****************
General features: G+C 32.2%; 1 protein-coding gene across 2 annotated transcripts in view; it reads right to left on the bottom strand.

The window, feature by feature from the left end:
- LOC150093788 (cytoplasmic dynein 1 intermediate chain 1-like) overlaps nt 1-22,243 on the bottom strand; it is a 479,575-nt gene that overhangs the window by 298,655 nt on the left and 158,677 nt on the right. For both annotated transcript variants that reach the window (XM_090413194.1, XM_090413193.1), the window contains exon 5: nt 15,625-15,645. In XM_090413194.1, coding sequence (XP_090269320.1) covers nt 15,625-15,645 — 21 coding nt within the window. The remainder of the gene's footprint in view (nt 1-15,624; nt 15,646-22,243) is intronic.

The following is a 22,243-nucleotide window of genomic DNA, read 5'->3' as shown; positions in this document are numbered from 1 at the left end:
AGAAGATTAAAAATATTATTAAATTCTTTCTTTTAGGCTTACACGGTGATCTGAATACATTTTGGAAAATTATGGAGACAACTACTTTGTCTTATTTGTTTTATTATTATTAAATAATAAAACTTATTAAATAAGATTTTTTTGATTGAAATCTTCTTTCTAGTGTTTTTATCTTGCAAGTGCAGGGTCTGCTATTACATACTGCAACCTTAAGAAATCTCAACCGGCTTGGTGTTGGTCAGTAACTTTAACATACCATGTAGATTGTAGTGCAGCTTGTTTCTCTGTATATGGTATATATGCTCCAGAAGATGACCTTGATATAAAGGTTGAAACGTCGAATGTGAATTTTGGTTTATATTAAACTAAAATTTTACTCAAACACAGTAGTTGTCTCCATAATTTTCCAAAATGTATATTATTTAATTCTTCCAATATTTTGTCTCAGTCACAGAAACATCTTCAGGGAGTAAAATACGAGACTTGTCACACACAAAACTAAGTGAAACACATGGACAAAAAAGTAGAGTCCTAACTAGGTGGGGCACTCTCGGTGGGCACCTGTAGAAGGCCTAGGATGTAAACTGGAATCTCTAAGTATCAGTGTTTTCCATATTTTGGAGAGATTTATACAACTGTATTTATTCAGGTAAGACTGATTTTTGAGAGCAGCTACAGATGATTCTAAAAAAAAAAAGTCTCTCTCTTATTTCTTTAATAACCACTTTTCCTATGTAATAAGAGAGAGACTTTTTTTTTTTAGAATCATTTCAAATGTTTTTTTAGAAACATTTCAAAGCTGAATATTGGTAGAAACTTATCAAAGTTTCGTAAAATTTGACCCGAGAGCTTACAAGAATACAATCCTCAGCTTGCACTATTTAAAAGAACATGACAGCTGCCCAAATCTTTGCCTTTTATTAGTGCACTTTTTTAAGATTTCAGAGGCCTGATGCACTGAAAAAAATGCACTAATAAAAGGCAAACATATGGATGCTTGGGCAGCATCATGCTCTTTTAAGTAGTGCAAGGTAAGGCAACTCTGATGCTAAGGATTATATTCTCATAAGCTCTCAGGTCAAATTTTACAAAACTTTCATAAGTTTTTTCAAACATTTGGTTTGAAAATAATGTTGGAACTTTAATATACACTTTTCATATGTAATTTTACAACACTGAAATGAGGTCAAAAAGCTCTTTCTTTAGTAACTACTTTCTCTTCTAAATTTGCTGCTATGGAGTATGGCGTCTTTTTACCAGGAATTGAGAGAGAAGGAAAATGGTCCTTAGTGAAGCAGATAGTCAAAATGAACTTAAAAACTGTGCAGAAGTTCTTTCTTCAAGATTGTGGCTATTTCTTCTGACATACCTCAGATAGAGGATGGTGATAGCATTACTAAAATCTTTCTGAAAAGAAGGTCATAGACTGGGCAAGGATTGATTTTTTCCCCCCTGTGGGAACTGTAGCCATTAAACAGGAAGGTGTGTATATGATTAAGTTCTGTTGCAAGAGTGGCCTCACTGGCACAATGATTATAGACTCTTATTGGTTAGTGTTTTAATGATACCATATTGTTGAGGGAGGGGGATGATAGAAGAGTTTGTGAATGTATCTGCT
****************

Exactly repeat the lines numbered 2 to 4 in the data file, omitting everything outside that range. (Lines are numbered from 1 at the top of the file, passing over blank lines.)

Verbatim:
The window, feature by feature from the left end:
- LOC150093788 (cytoplasmic dynein 1 intermediate chain 1-like) overlaps nt 1-22,243 on the bottom strand; it is a 479,575-nt gene that overhangs the window by 298,655 nt on the left and 158,677 nt on the right. For both annotated transcript variants that reach the window (XM_090413194.1, XM_090413193.1), the window contains exon 5: nt 15,625-15,645. In XM_090413194.1, coding sequence (XP_090269320.1) covers nt 15,625-15,645 — 21 coding nt within the window. The remainder of the gene's footprint in view (nt 1-15,624; nt 15,646-22,243) is intronic.

The following is a 22,243-nucleotide window of genomic DNA, read 5'->3' as shown; positions in this document are numbered from 1 at the left end: